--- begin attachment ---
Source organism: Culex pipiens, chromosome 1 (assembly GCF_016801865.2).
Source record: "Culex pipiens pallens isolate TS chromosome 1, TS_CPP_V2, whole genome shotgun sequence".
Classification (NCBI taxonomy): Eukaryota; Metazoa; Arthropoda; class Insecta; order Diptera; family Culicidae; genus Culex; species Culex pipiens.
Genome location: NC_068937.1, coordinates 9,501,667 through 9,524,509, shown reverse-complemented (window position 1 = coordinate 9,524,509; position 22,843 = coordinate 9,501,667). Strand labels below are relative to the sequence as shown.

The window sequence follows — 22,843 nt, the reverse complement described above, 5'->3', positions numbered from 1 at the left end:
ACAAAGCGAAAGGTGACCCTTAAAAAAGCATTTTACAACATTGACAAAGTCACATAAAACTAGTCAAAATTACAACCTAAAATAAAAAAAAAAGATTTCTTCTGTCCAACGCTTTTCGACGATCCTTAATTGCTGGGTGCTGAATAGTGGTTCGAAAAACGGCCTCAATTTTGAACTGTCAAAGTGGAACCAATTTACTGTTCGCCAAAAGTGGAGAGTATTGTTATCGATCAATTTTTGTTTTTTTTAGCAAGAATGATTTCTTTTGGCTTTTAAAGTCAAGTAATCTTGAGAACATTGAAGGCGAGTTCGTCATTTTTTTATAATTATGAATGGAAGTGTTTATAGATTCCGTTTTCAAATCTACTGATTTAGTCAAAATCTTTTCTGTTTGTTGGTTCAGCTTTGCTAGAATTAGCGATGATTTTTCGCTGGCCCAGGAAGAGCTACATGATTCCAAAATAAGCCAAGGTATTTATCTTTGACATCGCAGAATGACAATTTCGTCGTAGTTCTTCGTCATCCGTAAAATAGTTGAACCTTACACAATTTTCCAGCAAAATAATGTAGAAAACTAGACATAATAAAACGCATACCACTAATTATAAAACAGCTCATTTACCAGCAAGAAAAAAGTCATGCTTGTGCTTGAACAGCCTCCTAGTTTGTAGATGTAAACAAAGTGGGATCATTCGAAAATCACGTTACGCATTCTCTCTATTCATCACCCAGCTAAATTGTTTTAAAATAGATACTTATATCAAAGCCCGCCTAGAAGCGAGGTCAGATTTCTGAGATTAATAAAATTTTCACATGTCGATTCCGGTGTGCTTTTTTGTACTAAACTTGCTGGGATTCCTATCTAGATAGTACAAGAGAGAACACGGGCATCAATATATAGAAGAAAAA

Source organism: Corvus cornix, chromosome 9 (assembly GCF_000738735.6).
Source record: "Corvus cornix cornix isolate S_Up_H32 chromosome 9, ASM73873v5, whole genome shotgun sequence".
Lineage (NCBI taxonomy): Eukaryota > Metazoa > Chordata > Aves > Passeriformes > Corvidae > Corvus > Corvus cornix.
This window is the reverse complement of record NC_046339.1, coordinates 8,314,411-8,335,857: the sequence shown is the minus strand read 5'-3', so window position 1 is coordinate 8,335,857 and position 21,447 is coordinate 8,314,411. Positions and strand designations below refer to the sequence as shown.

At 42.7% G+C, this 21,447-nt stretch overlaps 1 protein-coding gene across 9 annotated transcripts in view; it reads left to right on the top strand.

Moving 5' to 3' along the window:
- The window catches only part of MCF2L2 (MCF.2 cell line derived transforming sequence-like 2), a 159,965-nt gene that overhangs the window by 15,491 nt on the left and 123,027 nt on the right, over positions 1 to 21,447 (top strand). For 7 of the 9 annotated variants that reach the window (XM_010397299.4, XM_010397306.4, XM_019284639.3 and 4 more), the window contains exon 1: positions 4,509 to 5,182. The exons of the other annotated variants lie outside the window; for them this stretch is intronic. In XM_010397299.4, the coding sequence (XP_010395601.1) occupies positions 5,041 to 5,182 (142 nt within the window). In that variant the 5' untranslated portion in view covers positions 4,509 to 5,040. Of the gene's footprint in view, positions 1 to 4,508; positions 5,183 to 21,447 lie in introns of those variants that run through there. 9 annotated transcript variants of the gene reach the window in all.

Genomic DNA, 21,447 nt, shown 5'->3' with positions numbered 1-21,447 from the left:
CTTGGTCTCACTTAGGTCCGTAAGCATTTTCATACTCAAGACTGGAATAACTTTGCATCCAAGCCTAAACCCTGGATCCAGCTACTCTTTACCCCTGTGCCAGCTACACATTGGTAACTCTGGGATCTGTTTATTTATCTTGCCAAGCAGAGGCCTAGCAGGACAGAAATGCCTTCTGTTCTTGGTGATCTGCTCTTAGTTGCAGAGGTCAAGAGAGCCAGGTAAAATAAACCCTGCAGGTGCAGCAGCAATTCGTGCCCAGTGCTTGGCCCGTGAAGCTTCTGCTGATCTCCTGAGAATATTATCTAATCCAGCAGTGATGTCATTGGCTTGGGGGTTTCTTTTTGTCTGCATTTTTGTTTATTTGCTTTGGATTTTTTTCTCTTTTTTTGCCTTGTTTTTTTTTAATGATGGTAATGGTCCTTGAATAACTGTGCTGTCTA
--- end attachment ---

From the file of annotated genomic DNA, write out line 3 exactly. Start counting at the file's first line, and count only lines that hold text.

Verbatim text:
Classification (NCBI taxonomy): Eukaryota; Metazoa; Arthropoda; class Insecta; order Diptera; family Culicidae; genus Culex; species Culex pipiens.